Being made redundant is a worrying time and can leave you wondering how much redundancy pay you will be entitled to receive. This is something that people very often don’t consider, believing it won’t affect them. The amount of redundancy pay received will depend on a number of factors, including age, the length of time employed by the company and your salary or wage.
There are two types of redundancy pay; contractual redundancy pay and statutory redundancy pay. Your employment contract will contain details of how much redundancy pay you are entitled to, as some employers have a more generous redundancy scheme than the statutory minimum. The contractual redundancy pay offered by your employer cannot fall below the statutory minimum.
Statutory redundancy pay is the very least that you will receive if you are made redundant. This is calculated using the number of years you have been employed, your weekly wage and your age. The current limit for the amount of weekly pay used is £400. If you were aged below 22, you will receive 0.5 weeks’ salary for every year you were employed by the company at that age. If you were aged 22 or above but below 41, you will receive one weeks’ pay for each full year of employment at that time. Service completed at age 41 or over is entitled to receive 1.5 weeks’ pay for each year of service to the company.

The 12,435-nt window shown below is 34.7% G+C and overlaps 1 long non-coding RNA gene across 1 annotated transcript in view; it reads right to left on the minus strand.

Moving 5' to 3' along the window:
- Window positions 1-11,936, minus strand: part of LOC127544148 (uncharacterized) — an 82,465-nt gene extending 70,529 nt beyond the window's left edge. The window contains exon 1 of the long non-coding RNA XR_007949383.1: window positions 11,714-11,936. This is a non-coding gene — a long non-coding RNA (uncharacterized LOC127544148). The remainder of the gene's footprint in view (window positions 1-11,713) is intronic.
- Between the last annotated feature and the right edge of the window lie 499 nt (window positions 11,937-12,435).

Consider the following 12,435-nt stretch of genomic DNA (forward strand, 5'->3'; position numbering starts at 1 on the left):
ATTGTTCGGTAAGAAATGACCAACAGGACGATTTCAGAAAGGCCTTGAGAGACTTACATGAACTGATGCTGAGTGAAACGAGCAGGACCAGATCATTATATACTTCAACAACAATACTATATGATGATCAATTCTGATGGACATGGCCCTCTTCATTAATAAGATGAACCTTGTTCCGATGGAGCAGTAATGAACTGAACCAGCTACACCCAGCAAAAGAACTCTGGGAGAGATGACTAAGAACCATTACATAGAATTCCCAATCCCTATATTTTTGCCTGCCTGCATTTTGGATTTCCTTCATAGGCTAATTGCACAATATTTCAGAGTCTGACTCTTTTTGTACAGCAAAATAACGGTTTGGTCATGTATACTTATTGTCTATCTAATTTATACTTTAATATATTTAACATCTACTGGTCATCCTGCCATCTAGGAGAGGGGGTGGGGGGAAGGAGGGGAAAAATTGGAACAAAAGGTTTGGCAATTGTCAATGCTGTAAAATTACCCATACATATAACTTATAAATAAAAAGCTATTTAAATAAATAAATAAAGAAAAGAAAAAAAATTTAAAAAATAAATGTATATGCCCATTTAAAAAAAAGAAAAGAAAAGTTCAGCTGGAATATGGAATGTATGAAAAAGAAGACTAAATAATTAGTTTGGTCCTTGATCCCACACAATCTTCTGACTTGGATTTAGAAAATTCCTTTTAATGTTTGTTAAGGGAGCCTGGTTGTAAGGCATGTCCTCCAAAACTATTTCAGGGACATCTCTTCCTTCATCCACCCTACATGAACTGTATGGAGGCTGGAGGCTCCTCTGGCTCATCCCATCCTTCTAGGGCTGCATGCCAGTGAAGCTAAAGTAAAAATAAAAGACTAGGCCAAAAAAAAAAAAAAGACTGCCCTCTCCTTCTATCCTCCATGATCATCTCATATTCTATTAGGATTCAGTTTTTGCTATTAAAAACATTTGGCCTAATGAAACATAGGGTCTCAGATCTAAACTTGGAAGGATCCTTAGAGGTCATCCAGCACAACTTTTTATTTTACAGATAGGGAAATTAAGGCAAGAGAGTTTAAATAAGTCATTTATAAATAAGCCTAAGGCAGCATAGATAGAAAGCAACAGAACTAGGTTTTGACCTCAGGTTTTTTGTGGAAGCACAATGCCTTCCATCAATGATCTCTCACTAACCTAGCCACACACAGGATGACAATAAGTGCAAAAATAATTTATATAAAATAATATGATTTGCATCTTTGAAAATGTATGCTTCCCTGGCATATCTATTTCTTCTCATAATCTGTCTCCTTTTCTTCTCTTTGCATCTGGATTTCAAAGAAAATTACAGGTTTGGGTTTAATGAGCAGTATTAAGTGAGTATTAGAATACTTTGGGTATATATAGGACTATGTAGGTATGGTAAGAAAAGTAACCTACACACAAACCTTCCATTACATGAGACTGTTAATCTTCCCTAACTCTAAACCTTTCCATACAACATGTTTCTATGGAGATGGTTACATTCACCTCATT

This is calculated by looking at your total service with your employer and breaking it down into the different ages. For instance, if you earn £400 a week, aged 45 and have completed 15 years’ service, the amount of redundancy would be £6,800 statutory redundancy pay. This is calculated by working out the four years’ service when you were aged 41 or over and multiplied by 1.5 weeks’ pay. You also calculate the 11 years’ service when you were aged below 41 and multiplied by one week’s pay. Finally, add those amounts together and that will provide the total amount of redundancy pay you will be entitled to receive.
The relevant end date for your employment service is usually the date that your employment is terminated. However, it could be calculated using various other dates and you must know what the relevant end date is to calculate your redundancy pay. The first £30,000 of redundancy pay isn’t taxable, but the remainder is taxed at the marginal rate.
Want to learn more?
Subscribe to our newsletter to get accounting tips like this right to your inbox